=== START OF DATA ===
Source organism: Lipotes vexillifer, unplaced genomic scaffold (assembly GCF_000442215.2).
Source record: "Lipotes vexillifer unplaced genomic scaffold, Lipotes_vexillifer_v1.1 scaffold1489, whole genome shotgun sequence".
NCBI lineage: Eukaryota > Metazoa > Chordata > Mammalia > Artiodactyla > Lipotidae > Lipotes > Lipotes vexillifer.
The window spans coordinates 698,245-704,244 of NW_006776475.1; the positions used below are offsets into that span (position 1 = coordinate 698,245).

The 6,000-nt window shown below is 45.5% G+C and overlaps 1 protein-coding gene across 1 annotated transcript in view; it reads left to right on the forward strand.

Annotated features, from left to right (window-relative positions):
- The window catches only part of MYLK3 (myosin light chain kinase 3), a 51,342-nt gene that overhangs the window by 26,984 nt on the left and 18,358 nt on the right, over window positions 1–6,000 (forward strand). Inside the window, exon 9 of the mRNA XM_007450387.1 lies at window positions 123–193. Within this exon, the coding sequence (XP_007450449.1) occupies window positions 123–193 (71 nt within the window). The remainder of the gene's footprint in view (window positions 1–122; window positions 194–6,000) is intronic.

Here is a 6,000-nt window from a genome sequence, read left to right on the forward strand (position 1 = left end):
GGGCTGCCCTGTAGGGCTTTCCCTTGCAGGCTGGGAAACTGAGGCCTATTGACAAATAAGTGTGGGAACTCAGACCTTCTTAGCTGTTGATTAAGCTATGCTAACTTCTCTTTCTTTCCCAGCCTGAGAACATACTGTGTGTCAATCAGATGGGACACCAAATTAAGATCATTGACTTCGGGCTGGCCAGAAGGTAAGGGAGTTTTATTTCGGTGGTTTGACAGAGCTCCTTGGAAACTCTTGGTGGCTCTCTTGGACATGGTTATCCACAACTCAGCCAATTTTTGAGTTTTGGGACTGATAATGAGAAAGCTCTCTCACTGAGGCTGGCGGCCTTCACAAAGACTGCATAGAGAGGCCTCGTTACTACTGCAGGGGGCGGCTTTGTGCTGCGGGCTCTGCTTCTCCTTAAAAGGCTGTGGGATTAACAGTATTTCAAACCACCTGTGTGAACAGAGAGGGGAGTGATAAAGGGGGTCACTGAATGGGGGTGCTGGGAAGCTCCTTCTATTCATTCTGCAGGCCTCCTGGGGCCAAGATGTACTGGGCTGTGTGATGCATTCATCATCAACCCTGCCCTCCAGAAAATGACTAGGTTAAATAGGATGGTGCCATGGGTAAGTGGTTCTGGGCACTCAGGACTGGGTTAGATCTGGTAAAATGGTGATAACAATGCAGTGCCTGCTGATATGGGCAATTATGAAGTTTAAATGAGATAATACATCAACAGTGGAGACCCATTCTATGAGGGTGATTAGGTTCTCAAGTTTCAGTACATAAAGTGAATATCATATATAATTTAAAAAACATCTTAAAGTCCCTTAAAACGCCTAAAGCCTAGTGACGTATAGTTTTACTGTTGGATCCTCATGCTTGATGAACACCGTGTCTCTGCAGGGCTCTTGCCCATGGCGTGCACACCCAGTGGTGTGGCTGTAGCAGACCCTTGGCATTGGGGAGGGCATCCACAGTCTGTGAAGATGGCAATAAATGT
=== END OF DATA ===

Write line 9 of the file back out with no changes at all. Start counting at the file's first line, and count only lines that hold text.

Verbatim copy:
GGGCTGCCCTGTAGGGCTTTCCCTTGCAGGCTGGGAAACTGAGGCCTATTGACAAATAAGTGTGGGAACTCAGACCTTCTTAGCTGTTGATTAAGCTATGCTAACTTCTCTTTCTTTCCCAGCCTGAGAACATACTGTGTGTCAATCAGATGGGACACCAAATTAAGATCATTGACTTCGGGCTGGCCAGAAGGTAAGGGAGTTTTATTTCGGTGGTTTGACAGAGCTCCTTGGAAACTCTTGGTGGCTCTCTTGGACATGGTTATCCACAACTCAGCCAATTTTTGAGTTTTGGGACTGATAATGAGAAAGCTCTCTCACTGAGGCTGGCGGCCTTCACAAAGACTGCATAGAGAGGCCTCGTTACTACTGCAGGGGGCGGCTTTGTGCTGCGGGCTCTGCTTCTCCTTAAAAGGCTGTGGGATTAACAGTATTTCAAACCACCTGTGTGAACAGAGAGGGGAGTGATAAAGGGGGTCACTGAATGGGGGTGCTGGGAAGCTCCTTCTATTCATTCTGCAGGCCTCCTGGGGCCAAGATGTACTGGGCTGTGTGATGCATTCATCATCAACCCTGCCCTCCAGAAAATGACTAGGTTAAATAGGATGGTGCCATGGGTAAGTGGTTCTGGGCACTCAGGACTGGGTTAGATCTGGTAAAATGGTGATAACAATGCAGTGCCTGCTGATATGGGCAATTATGAAGTTTAAATGAGATAATACATCAACAGTGGAGACCCATTCTATGAGGGTGATTAGGTTCTCAAGTTTCAGTACATAAAGTGAATATCATATATAATTTAAAAAACATCTTAAAGTCCCTTAAAACGCCTAAAGCCTAGTGACGTATAGTTTTACTGTTGGATCCTCATGCTTGATGAACACCGTGTCTCTGCAGGGCTCTTGCCCATGGCGTGCACACCCAGTGGTGTGGCTGTAGCAGACCCTTGGCATTGGGGAGGGCATCCACAGTCTGTGAAGATGGCAATAAATGT